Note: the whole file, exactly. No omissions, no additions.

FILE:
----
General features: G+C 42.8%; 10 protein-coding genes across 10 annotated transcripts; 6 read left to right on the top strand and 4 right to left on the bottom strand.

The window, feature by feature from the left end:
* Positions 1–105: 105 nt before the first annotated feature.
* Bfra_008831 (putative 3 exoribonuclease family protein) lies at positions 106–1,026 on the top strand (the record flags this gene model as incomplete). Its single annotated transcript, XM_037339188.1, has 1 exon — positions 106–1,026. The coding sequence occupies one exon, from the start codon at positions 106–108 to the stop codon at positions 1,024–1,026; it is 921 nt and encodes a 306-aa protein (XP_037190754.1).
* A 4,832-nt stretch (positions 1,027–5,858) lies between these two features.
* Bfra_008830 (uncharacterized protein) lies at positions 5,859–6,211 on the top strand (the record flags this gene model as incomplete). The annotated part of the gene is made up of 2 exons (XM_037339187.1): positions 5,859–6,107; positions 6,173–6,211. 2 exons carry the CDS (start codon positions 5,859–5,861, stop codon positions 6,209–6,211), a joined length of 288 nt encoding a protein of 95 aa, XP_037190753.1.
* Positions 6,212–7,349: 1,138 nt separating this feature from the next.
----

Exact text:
General features: G+C 42.8%; 10 protein-coding genes across 10 annotated transcripts; 6 read left to right on the top strand and 4 right to left on the bottom strand.

The window, feature by feature from the left end:
* Positions 1–105: 105 nt before the first annotated feature.
* Bfra_008831 (putative 3 exoribonuclease family protein) lies at positions 106–1,026 on the top strand (the record flags this gene model as incomplete). Its single annotated transcript, XM_037339188.1, has 1 exon — positions 106–1,026. The coding sequence occupies one exon, from the start codon at positions 106–108 to the stop codon at positions 1,024–1,026; it is 921 nt and encodes a 306-aa protein (XP_037190754.1).
* A 4,832-nt stretch (positions 1,027–5,858) lies between these two features.
* Bfra_008830 (uncharacterized protein) lies at positions 5,859–6,211 on the top strand (the record flags this gene model as incomplete). The annotated part of the gene is made up of 2 exons (XM_037339187.1): positions 5,859–6,107; positions 6,173–6,211. 2 exons carry the CDS (start codon positions 5,859–5,861, stop codon positions 6,209–6,211), a joined length of 288 nt encoding a protein of 95 aa, XP_037190753.1.
* Positions 6,212–7,349: 1,138 nt separating this feature from the next.